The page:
Optimally Empty

是以陶鈞文思,貴在虛靜,疏瀹五藏,澡雪精神。

‘Thus, to use the potter’s wheel of literary thought — treasure empty stillness, cleanse the five viscera and wash clean the vital spirits.’ — Liu Xie, Wenxin Diaolong

A few days ago, slightly overwhelmed with the amount of paperwork I have to get through here, I took refuge in my new favourite coffee house, San Kafei 叁咖啡 or 3Coffee, which is just outside of the campus. There are many things to commend San Kafei as a coffee shop. There is a coffee-shop cat, which seems remarkably tolerant of the indulgent mauling of the staff. There is half-way decent coffee. There are comfy chairs. There is lovely low light, ideal for reflective brooding. There are books absolutely everywhere. And there is a dog — a golden labrador — in a cravat. And very fine it looks too.

I found a seat in the corner, suitable for brooding, and ordered and iced coffee. Then I took out my book and started reading. The book was Liu Xie’s Wenxin Diaolong 文心雕龍, or ‘Literary Mind and Carving of Dragons’, in Vincent Shih’s old-but-good translation. The Wenxin Diaolong is a book that I’ve been thinking about for a while. Written around the turn of the sixth century, it is a terrific resource for thinking about the art, the nature and the craft of writing. And because I’m quite preoccupied of late by the question of what it is that I’m up to as a writer — or what any of us are up to — Liu Xie seemed like a good companion to have by my side.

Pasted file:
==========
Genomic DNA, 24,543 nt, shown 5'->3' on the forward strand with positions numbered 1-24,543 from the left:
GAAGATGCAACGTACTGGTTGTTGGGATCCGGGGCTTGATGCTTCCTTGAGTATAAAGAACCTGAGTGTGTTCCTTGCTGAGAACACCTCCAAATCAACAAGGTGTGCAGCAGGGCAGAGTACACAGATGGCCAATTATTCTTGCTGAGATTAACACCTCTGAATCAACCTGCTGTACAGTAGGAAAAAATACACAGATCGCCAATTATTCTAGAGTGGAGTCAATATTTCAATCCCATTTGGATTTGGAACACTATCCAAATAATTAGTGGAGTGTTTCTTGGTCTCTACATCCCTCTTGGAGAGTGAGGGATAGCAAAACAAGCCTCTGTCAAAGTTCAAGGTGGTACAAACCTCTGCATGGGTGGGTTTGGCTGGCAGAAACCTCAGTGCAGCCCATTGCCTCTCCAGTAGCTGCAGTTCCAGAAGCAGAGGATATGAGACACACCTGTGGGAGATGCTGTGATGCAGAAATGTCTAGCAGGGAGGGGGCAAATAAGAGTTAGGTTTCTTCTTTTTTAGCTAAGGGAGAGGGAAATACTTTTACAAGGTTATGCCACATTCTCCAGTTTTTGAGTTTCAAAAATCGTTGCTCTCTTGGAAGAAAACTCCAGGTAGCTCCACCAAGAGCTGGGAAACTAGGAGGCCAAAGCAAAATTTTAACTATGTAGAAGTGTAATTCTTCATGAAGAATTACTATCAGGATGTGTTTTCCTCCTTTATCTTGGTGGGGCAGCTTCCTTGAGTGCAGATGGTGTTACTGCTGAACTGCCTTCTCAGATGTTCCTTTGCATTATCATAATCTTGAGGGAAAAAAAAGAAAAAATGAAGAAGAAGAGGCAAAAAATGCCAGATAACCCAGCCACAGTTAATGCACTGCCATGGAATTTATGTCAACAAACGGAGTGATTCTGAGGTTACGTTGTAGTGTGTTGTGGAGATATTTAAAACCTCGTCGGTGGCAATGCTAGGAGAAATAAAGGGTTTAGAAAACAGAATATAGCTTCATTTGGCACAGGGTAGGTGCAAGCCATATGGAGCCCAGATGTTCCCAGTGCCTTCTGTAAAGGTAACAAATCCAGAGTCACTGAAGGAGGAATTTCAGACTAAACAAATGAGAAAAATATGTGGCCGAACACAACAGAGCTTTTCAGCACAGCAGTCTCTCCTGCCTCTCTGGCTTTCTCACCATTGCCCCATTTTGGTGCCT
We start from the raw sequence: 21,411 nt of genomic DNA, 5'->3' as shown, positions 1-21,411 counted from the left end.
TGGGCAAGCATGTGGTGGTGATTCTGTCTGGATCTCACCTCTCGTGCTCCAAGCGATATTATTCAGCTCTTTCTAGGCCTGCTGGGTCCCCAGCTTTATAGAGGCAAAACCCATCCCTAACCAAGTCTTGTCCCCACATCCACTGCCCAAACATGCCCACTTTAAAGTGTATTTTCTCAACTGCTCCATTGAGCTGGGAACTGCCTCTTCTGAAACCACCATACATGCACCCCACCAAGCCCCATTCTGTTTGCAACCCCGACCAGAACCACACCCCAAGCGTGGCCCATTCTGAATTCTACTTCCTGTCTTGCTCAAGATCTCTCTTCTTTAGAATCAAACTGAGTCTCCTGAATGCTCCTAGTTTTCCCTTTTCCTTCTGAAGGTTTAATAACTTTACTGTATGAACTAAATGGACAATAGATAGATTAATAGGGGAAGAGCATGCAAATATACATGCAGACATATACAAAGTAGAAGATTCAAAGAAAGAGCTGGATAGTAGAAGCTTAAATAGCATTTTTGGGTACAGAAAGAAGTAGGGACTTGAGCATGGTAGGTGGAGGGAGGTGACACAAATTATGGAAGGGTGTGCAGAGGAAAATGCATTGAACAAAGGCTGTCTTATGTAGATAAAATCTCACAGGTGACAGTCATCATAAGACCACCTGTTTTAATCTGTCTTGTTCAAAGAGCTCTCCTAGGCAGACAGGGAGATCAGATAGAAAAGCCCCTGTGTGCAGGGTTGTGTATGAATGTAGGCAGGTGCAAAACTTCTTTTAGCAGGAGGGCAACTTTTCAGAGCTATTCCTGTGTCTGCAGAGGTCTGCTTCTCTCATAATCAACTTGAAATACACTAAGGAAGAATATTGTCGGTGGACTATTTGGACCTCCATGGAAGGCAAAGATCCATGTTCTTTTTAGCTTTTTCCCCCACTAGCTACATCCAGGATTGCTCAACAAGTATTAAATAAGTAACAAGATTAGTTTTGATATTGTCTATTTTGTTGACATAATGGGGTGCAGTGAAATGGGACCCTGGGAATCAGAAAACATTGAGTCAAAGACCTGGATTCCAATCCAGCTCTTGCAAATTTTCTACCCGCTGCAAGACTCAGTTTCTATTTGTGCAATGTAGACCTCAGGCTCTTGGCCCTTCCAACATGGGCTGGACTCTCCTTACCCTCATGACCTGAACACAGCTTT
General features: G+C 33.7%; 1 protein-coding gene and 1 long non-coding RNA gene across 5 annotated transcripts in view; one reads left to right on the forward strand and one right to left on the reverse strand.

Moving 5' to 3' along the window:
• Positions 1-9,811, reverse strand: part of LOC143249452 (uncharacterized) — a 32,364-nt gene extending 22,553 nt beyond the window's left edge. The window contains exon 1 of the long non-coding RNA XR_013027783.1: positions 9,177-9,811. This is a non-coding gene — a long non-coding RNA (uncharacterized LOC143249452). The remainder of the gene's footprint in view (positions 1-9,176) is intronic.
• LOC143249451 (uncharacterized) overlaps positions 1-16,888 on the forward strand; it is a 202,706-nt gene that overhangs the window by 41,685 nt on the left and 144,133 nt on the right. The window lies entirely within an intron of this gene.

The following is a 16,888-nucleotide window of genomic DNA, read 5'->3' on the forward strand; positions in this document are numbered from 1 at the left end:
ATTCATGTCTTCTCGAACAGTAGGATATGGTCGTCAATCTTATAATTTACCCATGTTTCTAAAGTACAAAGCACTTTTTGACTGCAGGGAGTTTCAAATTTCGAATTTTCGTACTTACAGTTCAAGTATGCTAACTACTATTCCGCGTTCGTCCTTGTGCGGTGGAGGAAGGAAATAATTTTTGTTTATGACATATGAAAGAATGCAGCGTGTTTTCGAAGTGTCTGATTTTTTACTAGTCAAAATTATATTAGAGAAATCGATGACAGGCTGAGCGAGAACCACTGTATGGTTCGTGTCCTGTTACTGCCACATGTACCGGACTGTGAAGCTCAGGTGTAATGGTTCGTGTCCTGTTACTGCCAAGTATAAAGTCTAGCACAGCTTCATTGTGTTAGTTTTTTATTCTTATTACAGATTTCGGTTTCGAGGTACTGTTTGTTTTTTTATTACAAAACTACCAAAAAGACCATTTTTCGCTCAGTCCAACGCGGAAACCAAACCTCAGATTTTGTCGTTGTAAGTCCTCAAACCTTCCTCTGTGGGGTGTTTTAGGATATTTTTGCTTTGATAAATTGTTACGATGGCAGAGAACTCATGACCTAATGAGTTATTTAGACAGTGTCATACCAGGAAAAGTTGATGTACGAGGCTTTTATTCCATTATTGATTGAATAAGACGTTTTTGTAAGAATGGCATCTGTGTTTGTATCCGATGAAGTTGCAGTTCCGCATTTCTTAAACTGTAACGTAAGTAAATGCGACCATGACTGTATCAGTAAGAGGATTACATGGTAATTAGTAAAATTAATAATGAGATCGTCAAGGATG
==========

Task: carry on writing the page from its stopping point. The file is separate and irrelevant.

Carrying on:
It was when I came to the passage above — ‘…to use the potter’s wheel of literary thought — treasure empty stillness…’ — that I found myself glazing over. My eyes lifted from the page, I put the book down, and I slowly settled into something not unlike empty stillness myself. I sat there for about an hour, occasionally pulling out my notebook and jotting down a few words, but most of the time simply sitting and waiting, sensing thoughts beginning to stir.

On the surface, Liu’s account of ‘empty stillness’ appears a bit weird. It seems really quite strange to talk about cleansing the five viscera — heart, liver, spleen, lungs and kidneys. And yet, when I got up to leave the coffee shop, I noticed there was something distinctly physical, something bodily, about this experience of settling into reflection. Experientially — phenomenologically — it was indeed a kind of cleansing, a kind of clearing out, not just mentally, but also physically.